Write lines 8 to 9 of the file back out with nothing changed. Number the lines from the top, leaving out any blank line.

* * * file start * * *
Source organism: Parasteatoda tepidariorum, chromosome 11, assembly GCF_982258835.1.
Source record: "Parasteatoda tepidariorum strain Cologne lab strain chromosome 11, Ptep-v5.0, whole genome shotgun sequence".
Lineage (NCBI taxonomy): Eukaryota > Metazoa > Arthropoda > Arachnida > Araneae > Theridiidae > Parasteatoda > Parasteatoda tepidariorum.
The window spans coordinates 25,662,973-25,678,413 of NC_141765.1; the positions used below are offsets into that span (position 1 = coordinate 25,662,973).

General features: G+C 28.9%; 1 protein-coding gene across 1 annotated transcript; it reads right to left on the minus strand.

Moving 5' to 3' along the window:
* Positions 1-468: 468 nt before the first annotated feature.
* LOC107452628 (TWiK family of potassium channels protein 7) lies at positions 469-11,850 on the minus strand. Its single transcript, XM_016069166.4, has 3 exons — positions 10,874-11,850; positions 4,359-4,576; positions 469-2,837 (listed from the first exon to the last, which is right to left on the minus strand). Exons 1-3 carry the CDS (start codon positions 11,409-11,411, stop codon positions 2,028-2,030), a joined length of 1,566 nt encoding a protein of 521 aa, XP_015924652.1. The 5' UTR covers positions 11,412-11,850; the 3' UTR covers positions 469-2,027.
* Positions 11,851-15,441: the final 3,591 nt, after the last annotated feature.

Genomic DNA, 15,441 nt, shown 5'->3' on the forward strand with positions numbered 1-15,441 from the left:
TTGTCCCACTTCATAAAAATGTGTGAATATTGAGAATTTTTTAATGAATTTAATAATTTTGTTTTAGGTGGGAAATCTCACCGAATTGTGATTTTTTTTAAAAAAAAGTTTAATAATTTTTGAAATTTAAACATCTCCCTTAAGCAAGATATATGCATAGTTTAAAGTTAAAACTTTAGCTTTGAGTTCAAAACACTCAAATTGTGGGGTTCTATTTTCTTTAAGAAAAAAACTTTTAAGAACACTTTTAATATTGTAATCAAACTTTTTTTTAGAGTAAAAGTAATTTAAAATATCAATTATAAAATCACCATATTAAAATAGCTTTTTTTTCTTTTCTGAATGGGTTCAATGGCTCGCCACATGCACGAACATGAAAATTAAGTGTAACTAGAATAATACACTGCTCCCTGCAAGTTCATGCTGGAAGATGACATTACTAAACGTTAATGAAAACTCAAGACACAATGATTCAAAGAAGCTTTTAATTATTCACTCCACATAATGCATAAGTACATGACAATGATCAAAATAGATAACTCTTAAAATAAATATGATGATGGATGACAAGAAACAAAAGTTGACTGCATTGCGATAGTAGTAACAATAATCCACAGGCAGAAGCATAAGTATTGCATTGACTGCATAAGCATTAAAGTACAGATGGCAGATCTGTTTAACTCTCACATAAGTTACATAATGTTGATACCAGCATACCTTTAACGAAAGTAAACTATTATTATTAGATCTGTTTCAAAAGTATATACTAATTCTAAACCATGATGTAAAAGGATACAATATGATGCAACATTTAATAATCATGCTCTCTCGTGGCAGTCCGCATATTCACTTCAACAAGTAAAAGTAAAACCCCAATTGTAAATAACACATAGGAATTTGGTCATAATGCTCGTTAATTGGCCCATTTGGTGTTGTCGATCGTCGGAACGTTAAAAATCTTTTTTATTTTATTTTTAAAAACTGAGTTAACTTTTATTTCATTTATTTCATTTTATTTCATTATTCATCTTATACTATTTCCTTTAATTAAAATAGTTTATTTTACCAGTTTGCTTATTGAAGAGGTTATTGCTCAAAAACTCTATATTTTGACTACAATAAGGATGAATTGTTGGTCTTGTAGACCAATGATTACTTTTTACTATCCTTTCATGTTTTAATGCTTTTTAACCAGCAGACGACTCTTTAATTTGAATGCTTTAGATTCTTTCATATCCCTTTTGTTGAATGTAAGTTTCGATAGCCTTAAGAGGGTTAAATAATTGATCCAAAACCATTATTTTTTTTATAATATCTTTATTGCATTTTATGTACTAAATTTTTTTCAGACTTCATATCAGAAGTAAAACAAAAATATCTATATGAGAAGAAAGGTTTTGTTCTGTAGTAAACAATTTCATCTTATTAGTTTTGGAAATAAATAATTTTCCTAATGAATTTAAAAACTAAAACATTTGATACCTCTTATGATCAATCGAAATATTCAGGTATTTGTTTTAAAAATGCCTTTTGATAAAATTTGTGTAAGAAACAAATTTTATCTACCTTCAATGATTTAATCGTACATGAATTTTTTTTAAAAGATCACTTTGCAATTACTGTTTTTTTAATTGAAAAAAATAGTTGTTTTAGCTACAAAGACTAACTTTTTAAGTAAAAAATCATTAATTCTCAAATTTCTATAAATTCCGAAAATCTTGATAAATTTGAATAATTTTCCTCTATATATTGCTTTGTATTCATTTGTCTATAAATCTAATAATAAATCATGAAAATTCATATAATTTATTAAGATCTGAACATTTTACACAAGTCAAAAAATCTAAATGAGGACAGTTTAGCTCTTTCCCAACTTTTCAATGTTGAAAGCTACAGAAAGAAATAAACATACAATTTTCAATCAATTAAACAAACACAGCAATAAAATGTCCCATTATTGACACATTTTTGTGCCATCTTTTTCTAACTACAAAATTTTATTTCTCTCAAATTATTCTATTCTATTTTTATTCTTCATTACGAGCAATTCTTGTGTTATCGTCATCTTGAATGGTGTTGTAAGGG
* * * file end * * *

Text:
* LOC107452628 (TWiK family of potassium channels protein 7) lies at positions 469-11,850 on the minus strand. Its single transcript, XM_016069166.4, has 3 exons — positions 10,874-11,850; positions 4,359-4,576; positions 469-2,837 (listed from the first exon to the last, which is right to left on the minus strand). Exons 1-3 carry the CDS (start codon positions 11,409-11,411, stop codon positions 2,028-2,030), a joined length of 1,566 nt encoding a protein of 521 aa, XP_015924652.1. The 5' UTR covers positions 11,412-11,850; the 3' UTR covers positions 469-2,027.
* Positions 11,851-15,441: the final 3,591 nt, after the last annotated feature.